Bahrainis stuck abroad – lax government responsibility 

SALAM DHR likewise expresses its profound dismay that the authorities have not acted in a timely or resolute manner to repatriate 1630 Bahrainis who had travelled to Iran to visit venerated religious sites, notably in Mashhad. Through no fault of their own, they became stranded there as flights were cancelled amidst growing public health crisis linked to the Coronavirus and there are currently no direct flights between the two countries.

On 11 March, Bahrain had repatriated 165 individuals via Oman, of whom 85 tested positive for Coronavirus. On 27 March, the Omani authorities, apparently acting on a Bahraini request, prevented a further 76 individuals from boarding a flight to Manama, after they had reached Oman from Iran by themselves. On 28 March, they are reported to have returned to Bahrain via Doha after an initial rejection of Bahraini authorities to welcome them. As of 30 March, 31 Bahrainis eportedly stuck in Qatar had returned to Bahrain. There are nevertheless around 3000 Bahrainis outside the country awaiting repatriation. The government has announced that it will take up to two months in order to return them home. This is nowhere near good enough, mainly because there are many elderly and sick individuals re among them.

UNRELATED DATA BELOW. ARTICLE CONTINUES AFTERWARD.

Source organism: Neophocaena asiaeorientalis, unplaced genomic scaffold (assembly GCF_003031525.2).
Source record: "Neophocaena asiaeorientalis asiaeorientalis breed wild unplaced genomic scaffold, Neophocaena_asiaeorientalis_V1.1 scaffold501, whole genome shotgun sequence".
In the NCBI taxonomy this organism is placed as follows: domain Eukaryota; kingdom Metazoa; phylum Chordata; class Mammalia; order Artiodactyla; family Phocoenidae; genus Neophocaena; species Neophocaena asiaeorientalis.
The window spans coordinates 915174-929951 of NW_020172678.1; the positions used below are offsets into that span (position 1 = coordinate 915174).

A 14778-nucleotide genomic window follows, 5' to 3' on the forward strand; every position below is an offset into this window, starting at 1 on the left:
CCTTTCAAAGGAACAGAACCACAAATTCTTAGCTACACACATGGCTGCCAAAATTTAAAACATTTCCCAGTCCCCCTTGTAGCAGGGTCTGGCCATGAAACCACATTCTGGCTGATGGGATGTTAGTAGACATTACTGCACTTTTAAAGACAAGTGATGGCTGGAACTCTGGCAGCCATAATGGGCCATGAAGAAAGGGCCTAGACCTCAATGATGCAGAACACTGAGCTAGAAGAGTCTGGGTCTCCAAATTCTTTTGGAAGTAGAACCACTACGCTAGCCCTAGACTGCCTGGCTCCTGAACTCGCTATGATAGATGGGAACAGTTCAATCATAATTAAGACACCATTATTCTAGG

With respect to those who had visited Iran, the government had earlier stated that a firm through which it had leased aircraft for four flights to repatriate them had withdrawn from the agreement to do so on account of the infection. As of 27 March, 30% of those whom the government repatriated were infected and at least six of the 1630 had died in Iran.

Background – Principles at stake